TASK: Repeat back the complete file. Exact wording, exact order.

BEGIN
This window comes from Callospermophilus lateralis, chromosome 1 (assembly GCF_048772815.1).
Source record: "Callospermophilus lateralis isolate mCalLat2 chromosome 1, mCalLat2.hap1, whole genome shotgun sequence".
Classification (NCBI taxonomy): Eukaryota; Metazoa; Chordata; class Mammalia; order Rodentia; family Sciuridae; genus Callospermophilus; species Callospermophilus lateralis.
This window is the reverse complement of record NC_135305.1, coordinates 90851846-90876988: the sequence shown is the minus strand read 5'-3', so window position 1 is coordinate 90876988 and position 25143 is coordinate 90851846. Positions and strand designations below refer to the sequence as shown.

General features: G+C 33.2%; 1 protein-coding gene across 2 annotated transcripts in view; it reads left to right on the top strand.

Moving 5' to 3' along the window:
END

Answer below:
This window comes from Callospermophilus lateralis, chromosome 1 (assembly GCF_048772815.1).
Source record: "Callospermophilus lateralis isolate mCalLat2 chromosome 1, mCalLat2.hap1, whole genome shotgun sequence".
Classification (NCBI taxonomy): Eukaryota; Metazoa; Chordata; class Mammalia; order Rodentia; family Sciuridae; genus Callospermophilus; species Callospermophilus lateralis.
This window is the reverse complement of record NC_135305.1, coordinates 90851846-90876988: the sequence shown is the minus strand read 5'-3', so window position 1 is coordinate 90876988 and position 25143 is coordinate 90851846. Positions and strand designations below refer to the sequence as shown.

General features: G+C 33.2%; 1 protein-coding gene across 2 annotated transcripts in view; it reads left to right on the top strand.

Moving 5' to 3' along the window: